If one is going to denounce alleged anti-Semitism and anti-Israel sentiment at the UN – albeit for merely condemning Israeli occupation and decades of war crimes – then why does the letter not also acknowledge the much greater anti-Palestinian sentiment harbored by the organization’s most powerful nations, principally the United States with its veto?
It is not true that Israel gets all this supposedly unfair attention. As the UN’s word cloud analysis of its own publications shows, Israel gets far less attention than other countries.
— Max Blumenthal (@MaxBlumenthal) May 4, 2017
And when Israel’s systematic abuses do get attention, US government machinery goes into action to suppress that criticism, let alone any consequences for Israel.
In March, a meticulously documented UN report detailing Israel’s system of apartheid against the entire Palestinian people was removed from a UN website, an act of censorship committed by the UN secretary-general under direct pressure from the United States.
This cowardice prompted the resignation of the leader of the UN agency that had issued the report.
Israel is being singled out, but it is for impunity that no other country can count on.
That Sanders and other “progressives” would join such an attack on the rights and existence of the Palestinians is another indication that the self-styled Democratic “resistance” to the Trump administration prefers political expediency over principle.
Sanders’ office was not willing to provide a statement to The Electronic Intifada and also refused to comment for Alternet.
Democrats run for cover
At some point, the self-proclaimed resistance will have to stop ducking and running from concerns about Palestinian rights.
For his whole career, Sanders doggedly identified as an independent. His decision to run as a Democrat in the 2016 primaries was motivated by a desire to pull the party to the left. But it seems that the Democratic Party is pulling Sanders and some of his supporters to the right, at least as far as Palestine is concerned.
In February, Sanders-backed congressman Keith Ellison narrowly lost a hard-fought campaign for the chair of the Democratic National Committee, the party’s top governing body.
Ellison has previously been outspoken on Israeli abuses, but tempered his criticism during the campaign, even coming out against BDS.
His victorious rival was Tom Perez, the establishment favorite endorsed by Barack Obama. In a show of unity, Perez immediately appointed Ellison as his deputy.
It appears this unity will come with the cost of progressives like Ellison and Sanders further curtailing their support for Palestinian rights in order to conform with an establishment eager to appease such pro-Israel mega-donors as billionaire Haim Saban.
No going back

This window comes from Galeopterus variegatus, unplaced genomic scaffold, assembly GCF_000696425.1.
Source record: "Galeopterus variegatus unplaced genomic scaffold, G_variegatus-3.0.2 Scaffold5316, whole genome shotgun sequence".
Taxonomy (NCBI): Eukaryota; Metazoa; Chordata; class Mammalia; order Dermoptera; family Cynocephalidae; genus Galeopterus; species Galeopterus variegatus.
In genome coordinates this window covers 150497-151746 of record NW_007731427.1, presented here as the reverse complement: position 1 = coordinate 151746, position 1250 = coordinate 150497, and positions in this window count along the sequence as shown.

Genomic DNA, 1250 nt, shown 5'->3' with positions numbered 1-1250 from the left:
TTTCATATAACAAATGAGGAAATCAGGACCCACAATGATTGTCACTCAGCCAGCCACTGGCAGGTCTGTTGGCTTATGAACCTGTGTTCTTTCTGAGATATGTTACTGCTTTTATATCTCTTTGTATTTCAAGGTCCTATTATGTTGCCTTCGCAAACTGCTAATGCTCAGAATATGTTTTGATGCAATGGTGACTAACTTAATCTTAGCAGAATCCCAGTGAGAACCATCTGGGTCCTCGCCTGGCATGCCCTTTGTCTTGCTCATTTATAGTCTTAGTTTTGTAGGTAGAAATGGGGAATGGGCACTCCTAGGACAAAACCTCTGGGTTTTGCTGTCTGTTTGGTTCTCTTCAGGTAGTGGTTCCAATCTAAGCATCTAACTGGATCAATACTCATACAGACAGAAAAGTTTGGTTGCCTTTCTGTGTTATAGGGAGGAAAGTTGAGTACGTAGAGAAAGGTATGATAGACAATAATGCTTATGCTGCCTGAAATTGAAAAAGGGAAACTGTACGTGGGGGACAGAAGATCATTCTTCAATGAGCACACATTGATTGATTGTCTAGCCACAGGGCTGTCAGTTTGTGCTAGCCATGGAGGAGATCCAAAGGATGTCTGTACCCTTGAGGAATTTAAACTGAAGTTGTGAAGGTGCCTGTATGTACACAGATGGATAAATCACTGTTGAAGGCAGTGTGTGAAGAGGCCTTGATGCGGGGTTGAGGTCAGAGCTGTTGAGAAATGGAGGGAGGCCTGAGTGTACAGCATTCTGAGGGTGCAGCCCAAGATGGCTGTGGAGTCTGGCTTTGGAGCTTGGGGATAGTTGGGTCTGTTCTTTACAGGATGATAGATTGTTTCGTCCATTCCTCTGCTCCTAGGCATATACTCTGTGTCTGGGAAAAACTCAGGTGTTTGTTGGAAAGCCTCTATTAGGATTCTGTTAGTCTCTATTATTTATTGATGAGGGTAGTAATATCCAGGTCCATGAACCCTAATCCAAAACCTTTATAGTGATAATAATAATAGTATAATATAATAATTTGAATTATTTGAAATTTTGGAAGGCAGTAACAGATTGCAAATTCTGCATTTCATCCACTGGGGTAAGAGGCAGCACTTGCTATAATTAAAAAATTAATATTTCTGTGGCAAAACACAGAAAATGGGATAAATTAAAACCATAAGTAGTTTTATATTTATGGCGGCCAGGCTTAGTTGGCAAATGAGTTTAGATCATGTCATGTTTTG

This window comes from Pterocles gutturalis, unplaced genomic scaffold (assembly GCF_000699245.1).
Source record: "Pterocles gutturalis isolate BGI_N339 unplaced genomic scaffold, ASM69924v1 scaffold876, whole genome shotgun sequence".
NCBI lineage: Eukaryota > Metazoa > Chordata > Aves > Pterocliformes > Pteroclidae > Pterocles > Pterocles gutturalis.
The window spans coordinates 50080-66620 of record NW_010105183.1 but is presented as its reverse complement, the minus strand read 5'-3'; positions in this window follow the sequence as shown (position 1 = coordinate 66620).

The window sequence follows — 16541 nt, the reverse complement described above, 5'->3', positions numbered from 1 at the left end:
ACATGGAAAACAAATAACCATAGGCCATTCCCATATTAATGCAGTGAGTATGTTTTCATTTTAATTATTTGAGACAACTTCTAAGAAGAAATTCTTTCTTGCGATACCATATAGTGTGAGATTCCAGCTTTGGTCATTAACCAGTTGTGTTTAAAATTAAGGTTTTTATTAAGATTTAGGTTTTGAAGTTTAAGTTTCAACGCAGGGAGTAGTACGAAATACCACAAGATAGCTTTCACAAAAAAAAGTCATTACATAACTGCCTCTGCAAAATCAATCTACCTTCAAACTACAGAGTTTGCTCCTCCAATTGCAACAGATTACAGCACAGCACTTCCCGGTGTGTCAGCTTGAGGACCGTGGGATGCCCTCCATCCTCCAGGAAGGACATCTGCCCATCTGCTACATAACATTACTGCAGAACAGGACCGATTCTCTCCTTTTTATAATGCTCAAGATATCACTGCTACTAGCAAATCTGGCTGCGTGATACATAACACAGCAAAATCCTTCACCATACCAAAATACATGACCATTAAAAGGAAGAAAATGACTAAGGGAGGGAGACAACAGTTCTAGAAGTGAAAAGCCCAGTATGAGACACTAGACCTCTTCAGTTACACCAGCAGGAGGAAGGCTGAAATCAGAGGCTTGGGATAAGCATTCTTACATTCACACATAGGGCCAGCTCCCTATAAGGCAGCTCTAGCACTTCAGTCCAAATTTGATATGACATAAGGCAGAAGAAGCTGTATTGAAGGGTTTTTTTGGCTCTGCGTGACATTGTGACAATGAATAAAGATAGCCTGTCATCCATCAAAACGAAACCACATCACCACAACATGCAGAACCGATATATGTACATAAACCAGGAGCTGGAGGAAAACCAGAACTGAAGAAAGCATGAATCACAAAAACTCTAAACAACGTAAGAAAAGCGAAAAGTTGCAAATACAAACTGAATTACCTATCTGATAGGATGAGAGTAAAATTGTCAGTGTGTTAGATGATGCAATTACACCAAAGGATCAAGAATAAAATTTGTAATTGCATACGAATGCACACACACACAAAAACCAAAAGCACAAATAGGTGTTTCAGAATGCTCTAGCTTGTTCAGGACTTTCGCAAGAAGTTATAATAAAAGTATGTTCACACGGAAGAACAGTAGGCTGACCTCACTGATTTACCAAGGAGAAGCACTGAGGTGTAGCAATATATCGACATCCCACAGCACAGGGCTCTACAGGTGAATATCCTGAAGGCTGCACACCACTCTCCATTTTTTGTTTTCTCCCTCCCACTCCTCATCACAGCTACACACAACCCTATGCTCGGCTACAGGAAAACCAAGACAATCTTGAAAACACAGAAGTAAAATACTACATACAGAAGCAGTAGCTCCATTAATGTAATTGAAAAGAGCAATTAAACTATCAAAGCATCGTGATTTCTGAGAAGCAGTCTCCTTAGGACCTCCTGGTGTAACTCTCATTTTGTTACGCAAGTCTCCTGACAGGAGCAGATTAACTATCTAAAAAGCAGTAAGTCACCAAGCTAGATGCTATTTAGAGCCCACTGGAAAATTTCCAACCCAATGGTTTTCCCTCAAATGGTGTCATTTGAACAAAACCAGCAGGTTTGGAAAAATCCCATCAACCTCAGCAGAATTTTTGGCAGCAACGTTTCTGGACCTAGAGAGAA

The millions who ebulliently joined Sanders’ campaign when he started to talk sense on Palestine and other social and economic justice issues need to haul him back into the 21st century and remind him of the reality of Israel’s decades-old regime of occupation, settler-colonialism and apartheid.
One person who is clearly in a position to influence Sanders is his foreign policy adviser, Matthew Duss – a person with whom I have interacted socially and professionally.
Duss has been strong on calling for an end to Israel’s occupation of the West Bank and Gaza Strip, which began in 1967, but more cautious in addressing the other ways Israel violates the rights of millions of Palestinians: its denial of the right of return of refugees and its refusal to grant equal rights to Palestinian citizens of Israel.
As Sanders’ key adviser on this issue, will Duss continue to undercut the BDS movement as he did in his July 2015 congressional testimony?
Then, he indicated support for limited boycott actions targeting settlements, but pushed back against broader Palestinian-led efforts targeting the government, institutions and companies that back those illegal settlements and Israel’s other systematic violations of Palestinian rights.
Like his current boss, Duss expressed clear discomfort with the idea of equal rights for all in a single state, even equating those who support such a democratic outcome with extremists who yearn for “a messianic vision of ‘Greater Israel.’”
Duss has the opportunity to present Sanders with evidence that Americans in general, and Democrats in particular, are moving ahead of the senator on the question of Palestine.
The University of Maryland poll, commissioned by professors Shibley Telhami and Stella Rouse, shows that 56 percent of Democrats back sanctions or more serious action against Israel.
It also indicates that a majority of Americans – 54 percent – wants the US to be even-handed between Israelis and Palestinians. That figure soars to 72 percent among Democrats.
While Sanders talks of being even-handed, he and others are moving in the opposite direction by signing up to the AIPAC-endorsed letter and opposing BDS.
For decades, the Democratic Party’s progressive wing was PEP – progressive except on Palestine. Grassroots activists have, however, been pushing it in the right direction and just last year had Sanders’ support.
There must be no going back.